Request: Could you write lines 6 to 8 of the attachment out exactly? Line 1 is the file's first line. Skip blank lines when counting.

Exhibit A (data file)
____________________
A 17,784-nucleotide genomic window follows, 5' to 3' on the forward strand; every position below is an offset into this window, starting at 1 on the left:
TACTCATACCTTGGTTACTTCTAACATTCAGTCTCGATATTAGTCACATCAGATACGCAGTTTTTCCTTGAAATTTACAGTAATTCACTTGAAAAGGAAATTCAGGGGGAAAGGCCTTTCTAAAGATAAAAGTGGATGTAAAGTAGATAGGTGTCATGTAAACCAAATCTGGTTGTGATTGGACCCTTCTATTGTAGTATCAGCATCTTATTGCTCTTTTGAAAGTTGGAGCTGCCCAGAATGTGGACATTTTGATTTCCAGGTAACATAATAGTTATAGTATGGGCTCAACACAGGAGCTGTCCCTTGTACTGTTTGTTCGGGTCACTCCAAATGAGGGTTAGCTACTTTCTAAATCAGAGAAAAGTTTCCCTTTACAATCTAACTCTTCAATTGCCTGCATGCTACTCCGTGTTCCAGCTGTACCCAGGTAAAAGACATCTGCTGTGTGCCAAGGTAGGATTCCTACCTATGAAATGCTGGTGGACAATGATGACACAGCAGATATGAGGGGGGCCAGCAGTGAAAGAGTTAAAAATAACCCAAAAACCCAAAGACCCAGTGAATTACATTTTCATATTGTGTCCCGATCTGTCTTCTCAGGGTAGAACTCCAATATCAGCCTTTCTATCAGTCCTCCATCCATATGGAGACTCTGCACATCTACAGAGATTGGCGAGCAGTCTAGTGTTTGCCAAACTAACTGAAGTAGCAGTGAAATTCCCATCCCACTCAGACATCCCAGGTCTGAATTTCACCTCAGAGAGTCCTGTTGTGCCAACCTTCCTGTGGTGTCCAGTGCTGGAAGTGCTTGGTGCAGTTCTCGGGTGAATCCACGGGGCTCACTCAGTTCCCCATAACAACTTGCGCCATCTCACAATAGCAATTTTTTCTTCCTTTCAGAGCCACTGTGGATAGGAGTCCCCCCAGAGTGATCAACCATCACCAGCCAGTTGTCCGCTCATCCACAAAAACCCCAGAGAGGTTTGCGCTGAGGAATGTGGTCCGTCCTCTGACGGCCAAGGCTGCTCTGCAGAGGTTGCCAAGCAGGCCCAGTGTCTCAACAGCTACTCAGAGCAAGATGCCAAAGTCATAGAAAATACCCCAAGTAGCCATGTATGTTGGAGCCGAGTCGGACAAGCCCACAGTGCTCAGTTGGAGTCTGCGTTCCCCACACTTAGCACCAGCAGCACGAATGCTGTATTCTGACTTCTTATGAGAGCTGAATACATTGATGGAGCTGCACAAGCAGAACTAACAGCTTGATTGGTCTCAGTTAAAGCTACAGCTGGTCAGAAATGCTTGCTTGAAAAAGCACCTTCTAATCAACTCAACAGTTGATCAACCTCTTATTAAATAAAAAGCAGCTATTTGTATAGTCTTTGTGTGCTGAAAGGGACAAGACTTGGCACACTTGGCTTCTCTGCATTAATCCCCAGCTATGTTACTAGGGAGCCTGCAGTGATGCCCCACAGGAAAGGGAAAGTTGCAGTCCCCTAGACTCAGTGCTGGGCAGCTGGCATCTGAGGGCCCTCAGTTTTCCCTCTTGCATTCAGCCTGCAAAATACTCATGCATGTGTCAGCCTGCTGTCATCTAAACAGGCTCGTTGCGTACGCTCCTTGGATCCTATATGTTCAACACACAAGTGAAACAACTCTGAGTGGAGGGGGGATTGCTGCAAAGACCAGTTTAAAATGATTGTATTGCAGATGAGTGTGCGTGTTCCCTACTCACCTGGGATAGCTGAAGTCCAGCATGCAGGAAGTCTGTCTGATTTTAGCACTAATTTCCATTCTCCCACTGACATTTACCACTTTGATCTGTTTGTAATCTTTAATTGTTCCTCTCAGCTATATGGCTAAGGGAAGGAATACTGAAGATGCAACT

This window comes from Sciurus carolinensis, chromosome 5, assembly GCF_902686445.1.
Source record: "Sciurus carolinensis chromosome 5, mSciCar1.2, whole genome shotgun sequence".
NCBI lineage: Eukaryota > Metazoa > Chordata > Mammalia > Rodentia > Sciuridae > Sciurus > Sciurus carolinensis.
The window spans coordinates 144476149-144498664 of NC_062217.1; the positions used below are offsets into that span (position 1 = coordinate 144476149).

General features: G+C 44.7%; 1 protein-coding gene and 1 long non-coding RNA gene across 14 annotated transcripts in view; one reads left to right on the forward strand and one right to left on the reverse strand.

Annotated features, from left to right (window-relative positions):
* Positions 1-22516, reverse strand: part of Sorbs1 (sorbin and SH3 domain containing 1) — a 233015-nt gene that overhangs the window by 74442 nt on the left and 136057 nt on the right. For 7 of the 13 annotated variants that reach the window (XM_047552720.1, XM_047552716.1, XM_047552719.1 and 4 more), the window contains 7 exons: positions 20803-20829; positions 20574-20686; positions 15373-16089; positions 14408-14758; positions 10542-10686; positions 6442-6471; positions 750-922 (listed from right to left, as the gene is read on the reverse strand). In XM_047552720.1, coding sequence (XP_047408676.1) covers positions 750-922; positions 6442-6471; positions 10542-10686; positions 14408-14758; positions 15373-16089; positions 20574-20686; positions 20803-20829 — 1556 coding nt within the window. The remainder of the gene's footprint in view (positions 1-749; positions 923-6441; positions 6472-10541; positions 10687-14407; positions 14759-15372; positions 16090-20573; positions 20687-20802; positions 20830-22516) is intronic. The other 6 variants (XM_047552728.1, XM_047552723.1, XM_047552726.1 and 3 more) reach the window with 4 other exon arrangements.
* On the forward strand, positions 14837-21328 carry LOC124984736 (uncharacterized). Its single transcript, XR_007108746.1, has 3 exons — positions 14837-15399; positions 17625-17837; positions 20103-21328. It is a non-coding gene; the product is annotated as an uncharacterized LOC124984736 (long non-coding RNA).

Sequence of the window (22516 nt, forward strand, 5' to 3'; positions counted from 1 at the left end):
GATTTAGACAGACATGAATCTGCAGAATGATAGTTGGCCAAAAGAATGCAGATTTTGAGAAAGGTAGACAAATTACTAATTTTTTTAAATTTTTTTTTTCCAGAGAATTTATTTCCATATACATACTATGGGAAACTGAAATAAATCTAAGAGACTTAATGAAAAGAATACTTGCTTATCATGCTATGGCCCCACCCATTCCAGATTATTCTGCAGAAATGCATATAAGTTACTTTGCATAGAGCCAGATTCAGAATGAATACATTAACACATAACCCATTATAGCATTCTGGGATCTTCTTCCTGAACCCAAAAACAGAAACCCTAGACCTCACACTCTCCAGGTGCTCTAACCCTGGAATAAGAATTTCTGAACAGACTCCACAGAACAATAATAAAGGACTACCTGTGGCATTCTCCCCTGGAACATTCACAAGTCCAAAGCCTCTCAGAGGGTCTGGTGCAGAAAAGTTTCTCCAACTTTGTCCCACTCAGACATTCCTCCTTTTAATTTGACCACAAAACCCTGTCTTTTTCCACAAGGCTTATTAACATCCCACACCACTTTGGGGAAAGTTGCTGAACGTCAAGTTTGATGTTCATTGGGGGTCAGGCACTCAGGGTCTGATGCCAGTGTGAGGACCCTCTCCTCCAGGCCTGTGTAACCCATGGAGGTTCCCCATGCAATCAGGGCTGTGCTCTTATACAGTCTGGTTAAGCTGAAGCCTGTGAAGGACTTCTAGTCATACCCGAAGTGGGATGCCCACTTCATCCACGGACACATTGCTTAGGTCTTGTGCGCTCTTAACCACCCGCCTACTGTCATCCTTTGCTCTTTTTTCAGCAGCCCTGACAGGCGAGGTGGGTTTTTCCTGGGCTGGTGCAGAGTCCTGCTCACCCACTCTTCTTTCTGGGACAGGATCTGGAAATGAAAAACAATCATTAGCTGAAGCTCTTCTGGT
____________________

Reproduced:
The window spans coordinates 144476149-144498664 of NC_062217.1; the positions used below are offsets into that span (position 1 = coordinate 144476149).

General features: G+C 44.7%; 1 protein-coding gene and 1 long non-coding RNA gene across 14 annotated transcripts in view; one reads left to right on the forward strand and one right to left on the reverse strand.

Annotated features, from left to right (window-relative positions):